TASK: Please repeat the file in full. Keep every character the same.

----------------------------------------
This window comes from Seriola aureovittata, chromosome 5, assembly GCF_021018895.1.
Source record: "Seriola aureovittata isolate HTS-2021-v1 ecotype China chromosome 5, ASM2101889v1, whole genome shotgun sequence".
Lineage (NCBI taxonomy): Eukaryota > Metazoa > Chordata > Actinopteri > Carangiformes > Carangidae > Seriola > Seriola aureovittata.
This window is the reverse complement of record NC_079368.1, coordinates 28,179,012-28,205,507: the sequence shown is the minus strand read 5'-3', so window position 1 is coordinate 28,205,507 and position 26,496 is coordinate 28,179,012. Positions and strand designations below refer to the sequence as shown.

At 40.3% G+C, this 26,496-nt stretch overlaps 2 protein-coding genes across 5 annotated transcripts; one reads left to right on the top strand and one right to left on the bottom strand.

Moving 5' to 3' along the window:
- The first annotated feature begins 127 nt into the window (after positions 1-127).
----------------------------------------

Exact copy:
This window comes from Seriola aureovittata, chromosome 5, assembly GCF_021018895.1.
Source record: "Seriola aureovittata isolate HTS-2021-v1 ecotype China chromosome 5, ASM2101889v1, whole genome shotgun sequence".
Lineage (NCBI taxonomy): Eukaryota > Metazoa > Chordata > Actinopteri > Carangiformes > Carangidae > Seriola > Seriola aureovittata.
This window is the reverse complement of record NC_079368.1, coordinates 28,179,012-28,205,507: the sequence shown is the minus strand read 5'-3', so window position 1 is coordinate 28,205,507 and position 26,496 is coordinate 28,179,012. Positions and strand designations below refer to the sequence as shown.

At 40.3% G+C, this 26,496-nt stretch overlaps 2 protein-coding genes across 5 annotated transcripts; one reads left to right on the top strand and one right to left on the bottom strand.

Moving 5' to 3' along the window:
- The first annotated feature begins 127 nt into the window (after positions 1-127).